Congratulations, you’ve just been contacted to be a speaker at a TED or TEDx talk! Or it could be that you have the ambition to organize one yourself. If it’s either of those, this guide was made for you.
Table of Contents
Congratulations, you’ve just been contacted to speak at a TED or TEDx event! Or you’re embarking upon organizing one yourself. If either of these scenarios are true, this guide was made for you. We have compiled everything that you need to know about how to be or train a successful public speaker for TED without needing to ask.
Why an ultimate TED Speaker guide?
We have come to realize that a lot of speakers ask themselves the same questions. Therefore, we decided to create a practical guide without any bla bla bla to help you prepare your speakers or your TED talk.
Authorized use of this Ultimate TEDx Speaker Guide
You can use this guide freely on the condition that you cite its source and create a visible web link to this page in the following cases:
- In the context of a TEDx event: you can freely distribute it to your speakers in virtual or printed format. For a PDF copy of this article please leave a comment below.
- Using extracts for non-commercial means (student notes, personal blogs, etc.).
- For educational purposes.
If you are an organizer of a conference, you are welcome to contact us at email@example.com and we will create a personalized version of this guide for distribution to your participants, without reference to TED, TEDx and with your branding.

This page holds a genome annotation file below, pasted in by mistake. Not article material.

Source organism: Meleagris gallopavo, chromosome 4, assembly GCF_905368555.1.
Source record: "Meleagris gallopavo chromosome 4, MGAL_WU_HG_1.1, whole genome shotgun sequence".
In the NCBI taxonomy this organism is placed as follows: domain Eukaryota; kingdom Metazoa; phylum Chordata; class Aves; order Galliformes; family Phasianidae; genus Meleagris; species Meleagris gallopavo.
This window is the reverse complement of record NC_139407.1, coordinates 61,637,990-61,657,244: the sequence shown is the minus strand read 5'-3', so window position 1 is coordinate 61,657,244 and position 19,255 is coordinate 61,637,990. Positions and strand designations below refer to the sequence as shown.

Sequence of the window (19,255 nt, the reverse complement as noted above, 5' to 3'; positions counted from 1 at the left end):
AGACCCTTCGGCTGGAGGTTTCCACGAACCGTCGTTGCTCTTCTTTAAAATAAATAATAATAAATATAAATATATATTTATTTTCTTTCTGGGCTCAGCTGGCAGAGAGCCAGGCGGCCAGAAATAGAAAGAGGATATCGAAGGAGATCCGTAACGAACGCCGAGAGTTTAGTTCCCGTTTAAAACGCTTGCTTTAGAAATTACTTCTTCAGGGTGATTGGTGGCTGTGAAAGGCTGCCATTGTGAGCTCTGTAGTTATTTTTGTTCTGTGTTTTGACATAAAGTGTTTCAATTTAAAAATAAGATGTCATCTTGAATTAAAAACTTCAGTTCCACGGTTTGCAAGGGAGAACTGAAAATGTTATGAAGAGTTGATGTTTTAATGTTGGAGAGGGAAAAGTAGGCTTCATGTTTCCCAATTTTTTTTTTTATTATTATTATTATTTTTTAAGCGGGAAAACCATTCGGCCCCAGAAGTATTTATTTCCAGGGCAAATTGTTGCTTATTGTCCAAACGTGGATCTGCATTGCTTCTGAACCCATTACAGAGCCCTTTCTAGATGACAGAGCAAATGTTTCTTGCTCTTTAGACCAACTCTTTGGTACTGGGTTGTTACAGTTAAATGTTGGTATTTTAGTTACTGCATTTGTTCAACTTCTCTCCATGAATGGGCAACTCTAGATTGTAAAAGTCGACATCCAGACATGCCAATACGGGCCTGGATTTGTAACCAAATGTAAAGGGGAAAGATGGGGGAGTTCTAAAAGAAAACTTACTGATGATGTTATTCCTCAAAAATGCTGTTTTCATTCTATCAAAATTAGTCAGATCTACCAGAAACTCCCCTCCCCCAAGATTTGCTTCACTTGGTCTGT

All commercial use of this document without our agreement is strictly forbidden. Honor code activated.
The creation of this ultimate TEDx speaker guide wouldn’t have been possible without the help of my colleagues Phil, Rose and Michael, all of whom are certified presentation directors and better coaches than me. We would equally like to thank all the organizers who have already entrusted us with the organization of TEDx and other events and continue to do so.
The Path to Building Your TEDx
The euphoric invitation moment has passed, you have come back to earth. Now what? Where to begin?
First, make sure that you are available for the date of the event and be certain that you can participate. Nothing is worse for an organizer than to have a speaker abandon their commitment halfway through the preparation process, above all when the program has been already announced. Be sure that you are 100% certain that you can and want to do it before confirming your participation to the organizers.